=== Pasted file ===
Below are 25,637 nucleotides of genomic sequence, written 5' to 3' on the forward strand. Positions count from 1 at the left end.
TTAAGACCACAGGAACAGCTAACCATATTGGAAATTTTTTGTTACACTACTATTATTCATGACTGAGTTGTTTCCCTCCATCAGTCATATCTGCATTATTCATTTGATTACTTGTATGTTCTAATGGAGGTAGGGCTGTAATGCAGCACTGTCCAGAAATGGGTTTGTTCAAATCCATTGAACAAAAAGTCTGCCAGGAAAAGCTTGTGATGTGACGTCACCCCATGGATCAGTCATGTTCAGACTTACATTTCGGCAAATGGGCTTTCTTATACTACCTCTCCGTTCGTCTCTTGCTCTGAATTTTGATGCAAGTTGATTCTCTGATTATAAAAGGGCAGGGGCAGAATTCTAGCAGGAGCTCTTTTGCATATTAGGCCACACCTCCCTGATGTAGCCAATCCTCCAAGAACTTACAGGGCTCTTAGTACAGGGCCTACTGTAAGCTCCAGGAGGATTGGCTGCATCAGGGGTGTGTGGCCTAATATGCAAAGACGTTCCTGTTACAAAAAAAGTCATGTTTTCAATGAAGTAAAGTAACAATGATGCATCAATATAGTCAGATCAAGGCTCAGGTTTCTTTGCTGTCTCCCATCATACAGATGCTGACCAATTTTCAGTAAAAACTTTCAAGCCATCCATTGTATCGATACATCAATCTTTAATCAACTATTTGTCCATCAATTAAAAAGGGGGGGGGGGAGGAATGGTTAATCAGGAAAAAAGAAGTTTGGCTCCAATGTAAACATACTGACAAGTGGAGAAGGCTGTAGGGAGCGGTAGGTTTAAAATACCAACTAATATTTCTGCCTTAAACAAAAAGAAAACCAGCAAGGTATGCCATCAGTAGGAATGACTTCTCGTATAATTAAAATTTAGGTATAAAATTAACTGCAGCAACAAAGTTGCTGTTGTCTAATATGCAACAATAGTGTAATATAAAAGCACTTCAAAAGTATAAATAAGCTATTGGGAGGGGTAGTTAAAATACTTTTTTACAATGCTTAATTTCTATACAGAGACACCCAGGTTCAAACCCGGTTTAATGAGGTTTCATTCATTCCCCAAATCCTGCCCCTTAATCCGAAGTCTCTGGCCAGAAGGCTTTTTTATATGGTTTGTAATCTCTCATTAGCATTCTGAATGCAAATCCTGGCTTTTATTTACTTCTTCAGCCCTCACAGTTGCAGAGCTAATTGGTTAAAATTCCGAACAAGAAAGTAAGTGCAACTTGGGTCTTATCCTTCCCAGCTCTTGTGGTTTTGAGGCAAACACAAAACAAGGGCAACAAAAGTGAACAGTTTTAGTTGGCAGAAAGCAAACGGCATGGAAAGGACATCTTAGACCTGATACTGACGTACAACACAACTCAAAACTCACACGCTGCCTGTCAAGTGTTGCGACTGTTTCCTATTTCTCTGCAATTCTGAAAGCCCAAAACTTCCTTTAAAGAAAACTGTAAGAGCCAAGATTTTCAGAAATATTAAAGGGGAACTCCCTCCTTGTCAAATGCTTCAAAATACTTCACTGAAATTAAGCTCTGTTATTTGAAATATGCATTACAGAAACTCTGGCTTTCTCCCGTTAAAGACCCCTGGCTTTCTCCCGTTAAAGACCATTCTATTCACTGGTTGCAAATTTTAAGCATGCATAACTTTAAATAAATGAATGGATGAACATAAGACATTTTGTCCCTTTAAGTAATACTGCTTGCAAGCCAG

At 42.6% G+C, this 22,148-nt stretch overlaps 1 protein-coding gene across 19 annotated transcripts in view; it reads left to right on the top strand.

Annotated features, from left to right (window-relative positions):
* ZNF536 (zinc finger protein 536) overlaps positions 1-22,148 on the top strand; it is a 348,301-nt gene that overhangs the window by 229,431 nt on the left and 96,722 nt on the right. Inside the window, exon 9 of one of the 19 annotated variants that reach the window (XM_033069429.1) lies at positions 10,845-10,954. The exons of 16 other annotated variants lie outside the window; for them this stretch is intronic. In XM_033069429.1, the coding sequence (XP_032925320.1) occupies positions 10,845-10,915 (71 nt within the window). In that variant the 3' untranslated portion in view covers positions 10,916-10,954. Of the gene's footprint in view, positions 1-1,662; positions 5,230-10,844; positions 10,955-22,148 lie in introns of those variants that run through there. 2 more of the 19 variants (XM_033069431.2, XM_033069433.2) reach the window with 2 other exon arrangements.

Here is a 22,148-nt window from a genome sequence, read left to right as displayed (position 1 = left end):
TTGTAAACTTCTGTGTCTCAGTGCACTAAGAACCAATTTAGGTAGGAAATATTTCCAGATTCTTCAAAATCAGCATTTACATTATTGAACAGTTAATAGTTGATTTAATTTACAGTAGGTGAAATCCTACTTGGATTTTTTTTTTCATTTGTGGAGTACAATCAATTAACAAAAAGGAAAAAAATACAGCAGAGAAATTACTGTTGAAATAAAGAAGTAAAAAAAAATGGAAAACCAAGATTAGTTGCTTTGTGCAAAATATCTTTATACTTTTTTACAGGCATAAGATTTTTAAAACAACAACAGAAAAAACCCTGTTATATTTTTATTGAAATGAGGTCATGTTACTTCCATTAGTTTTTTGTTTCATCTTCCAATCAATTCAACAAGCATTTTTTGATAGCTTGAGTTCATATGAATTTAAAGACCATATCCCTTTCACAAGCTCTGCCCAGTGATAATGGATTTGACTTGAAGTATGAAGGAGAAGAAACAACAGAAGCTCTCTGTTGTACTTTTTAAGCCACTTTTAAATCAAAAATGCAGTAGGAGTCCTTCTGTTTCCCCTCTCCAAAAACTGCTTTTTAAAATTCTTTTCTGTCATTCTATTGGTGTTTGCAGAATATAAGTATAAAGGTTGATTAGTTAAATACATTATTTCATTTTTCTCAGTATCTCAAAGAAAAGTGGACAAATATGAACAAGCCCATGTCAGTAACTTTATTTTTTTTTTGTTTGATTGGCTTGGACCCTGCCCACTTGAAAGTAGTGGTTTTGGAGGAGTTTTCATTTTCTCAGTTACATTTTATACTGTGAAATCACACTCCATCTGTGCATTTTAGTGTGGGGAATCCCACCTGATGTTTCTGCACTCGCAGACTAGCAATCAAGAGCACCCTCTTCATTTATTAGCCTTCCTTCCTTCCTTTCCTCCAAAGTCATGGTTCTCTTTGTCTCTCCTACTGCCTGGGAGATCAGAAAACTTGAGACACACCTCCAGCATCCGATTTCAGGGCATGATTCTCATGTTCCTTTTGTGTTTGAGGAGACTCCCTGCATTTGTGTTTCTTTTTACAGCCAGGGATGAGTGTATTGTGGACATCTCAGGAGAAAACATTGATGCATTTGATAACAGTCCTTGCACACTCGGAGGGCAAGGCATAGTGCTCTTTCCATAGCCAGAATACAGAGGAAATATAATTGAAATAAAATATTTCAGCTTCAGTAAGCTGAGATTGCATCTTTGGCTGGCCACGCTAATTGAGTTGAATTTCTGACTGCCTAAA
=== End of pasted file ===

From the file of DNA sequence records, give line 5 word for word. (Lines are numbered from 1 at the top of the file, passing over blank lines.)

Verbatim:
* ZNF536 (zinc finger protein 536) overlaps positions 1-22,148 on the top strand; it is a 348,301-nt gene that overhangs the window by 229,431 nt on the left and 96,722 nt on the right. Inside the window, exon 9 of one of the 19 annotated variants that reach the window (XM_033069429.1) lies at positions 10,845-10,954. The exons of 16 other annotated variants lie outside the window; for them this stretch is intronic. In XM_033069429.1, the coding sequence (XP_032925320.1) occupies positions 10,845-10,915 (71 nt within the window). In that variant the 3' untranslated portion in view covers positions 10,916-10,954. Of the gene's footprint in view, positions 1-1,662; positions 5,230-10,844; positions 10,955-22,148 lie in introns of those variants that run through there. 2 more of the 19 variants (XM_033069431.2, XM_033069433.2) reach the window with 2 other exon arrangements.